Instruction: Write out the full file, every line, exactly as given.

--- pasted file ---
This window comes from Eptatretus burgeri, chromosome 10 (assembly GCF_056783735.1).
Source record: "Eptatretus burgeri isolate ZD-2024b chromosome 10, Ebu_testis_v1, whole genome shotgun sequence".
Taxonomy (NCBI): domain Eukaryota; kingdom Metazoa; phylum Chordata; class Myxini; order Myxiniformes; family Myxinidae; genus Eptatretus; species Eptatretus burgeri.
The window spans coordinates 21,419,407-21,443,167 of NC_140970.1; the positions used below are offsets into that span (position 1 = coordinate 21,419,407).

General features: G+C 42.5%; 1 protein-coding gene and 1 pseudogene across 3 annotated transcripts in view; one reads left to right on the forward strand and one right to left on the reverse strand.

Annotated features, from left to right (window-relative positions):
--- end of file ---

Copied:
This window comes from Eptatretus burgeri, chromosome 10 (assembly GCF_056783735.1).
Source record: "Eptatretus burgeri isolate ZD-2024b chromosome 10, Ebu_testis_v1, whole genome shotgun sequence".
Taxonomy (NCBI): domain Eukaryota; kingdom Metazoa; phylum Chordata; class Myxini; order Myxiniformes; family Myxinidae; genus Eptatretus; species Eptatretus burgeri.
The window spans coordinates 21,419,407-21,443,167 of NC_140970.1; the positions used below are offsets into that span (position 1 = coordinate 21,419,407).

General features: G+C 42.5%; 1 protein-coding gene and 1 pseudogene across 3 annotated transcripts in view; one reads left to right on the forward strand and one right to left on the reverse strand.

Annotated features, from left to right (window-relative positions):